But we haven't attacked or have citizens that planned to attack them, now do we? If we had American terrorists planning on attacking innocent Iranians, I'd have no problem with the Iranian government torturing the Americans to find out more info.
Really? You do have US personnel planning on attacking innocent Iranians - it's called contingency planning. Of course you wouldn't call them terrorists, but the Iranians certainly would.
Torture isn't a good thing, I don't like the fact that people are tortured, but it is sometime necessary.
Those who trot out this line so glibly should really post a link to a source which shows that a single attack has been prevented by the use of torture. It hasn't happened yet.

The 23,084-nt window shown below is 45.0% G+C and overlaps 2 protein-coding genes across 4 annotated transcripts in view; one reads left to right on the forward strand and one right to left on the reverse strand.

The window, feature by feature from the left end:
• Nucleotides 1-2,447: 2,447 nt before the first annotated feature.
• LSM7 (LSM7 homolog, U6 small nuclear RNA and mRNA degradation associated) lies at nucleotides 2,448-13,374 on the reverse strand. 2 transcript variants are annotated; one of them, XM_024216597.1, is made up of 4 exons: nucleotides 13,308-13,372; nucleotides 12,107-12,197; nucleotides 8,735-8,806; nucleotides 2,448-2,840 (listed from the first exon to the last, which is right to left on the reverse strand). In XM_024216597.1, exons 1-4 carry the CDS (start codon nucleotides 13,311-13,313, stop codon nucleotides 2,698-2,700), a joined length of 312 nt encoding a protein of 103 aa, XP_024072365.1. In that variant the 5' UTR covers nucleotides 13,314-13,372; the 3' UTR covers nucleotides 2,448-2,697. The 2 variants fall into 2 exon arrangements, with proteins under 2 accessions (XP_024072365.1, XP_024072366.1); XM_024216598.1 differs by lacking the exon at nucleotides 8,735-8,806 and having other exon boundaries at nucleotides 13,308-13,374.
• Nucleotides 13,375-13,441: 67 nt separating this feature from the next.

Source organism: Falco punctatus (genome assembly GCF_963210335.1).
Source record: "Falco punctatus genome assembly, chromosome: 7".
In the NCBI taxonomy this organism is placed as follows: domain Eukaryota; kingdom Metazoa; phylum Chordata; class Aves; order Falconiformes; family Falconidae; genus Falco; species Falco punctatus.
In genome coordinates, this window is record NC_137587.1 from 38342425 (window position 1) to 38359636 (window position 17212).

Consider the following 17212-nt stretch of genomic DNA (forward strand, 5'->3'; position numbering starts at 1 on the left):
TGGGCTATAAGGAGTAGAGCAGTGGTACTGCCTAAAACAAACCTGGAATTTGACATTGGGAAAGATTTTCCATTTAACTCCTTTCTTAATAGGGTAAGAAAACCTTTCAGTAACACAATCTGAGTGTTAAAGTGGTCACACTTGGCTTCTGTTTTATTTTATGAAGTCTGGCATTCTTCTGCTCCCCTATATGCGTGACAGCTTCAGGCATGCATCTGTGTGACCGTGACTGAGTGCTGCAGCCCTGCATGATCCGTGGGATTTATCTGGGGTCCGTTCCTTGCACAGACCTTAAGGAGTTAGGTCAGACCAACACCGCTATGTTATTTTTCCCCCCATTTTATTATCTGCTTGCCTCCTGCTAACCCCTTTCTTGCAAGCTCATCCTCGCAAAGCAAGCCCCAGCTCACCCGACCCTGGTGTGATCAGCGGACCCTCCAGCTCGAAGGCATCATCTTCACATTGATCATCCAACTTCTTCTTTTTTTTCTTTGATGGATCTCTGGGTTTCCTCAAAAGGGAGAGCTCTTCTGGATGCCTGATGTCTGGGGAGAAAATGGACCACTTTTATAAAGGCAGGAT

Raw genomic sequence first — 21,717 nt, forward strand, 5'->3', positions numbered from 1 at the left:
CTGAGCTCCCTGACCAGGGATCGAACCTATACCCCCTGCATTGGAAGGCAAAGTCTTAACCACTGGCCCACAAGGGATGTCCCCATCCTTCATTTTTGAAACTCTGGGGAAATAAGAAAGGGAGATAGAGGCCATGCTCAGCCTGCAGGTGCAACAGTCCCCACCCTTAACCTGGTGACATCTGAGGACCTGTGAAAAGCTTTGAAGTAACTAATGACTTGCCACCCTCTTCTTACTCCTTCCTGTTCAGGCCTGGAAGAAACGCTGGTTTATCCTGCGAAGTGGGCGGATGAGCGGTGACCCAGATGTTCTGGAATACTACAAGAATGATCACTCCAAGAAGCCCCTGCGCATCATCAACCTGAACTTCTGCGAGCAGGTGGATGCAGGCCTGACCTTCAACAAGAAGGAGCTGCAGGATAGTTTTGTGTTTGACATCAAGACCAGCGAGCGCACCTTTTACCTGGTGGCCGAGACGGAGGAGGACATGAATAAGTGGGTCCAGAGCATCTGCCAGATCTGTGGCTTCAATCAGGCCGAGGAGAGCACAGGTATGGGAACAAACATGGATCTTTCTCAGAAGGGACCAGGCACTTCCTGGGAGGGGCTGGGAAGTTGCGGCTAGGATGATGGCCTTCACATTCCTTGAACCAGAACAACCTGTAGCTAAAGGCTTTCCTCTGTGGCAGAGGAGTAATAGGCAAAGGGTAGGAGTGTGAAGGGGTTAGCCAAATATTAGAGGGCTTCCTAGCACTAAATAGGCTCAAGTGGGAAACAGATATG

Let me ask you all a question. Say, we had a few terrorists who admitted that they are involved in an attack which will happen shortly, but refuse to say anything. Or we found indisputable evidence that these few gentleman are involved an immanent attack, and we have them in our custody. My point is, we would have terrorists in custody and we know without a doubt they are planing an attack, which will kill thousands of innocent lives. If we don't act fast, it's over for those few thousand. What would you rather do, save the feelings and emotions of one person with ill intentions and allow those thousands to die, or save the thousands of people, but hurt the feelings of poor Johnny the terrorist?
The old "Jack Bauer Defence", eh? It's nonsense. You invent a scenario to justify inhumanity, but the scenario does not exist. Even if it existed, torture has proven to be a wildly unreliable method of getting accurate information.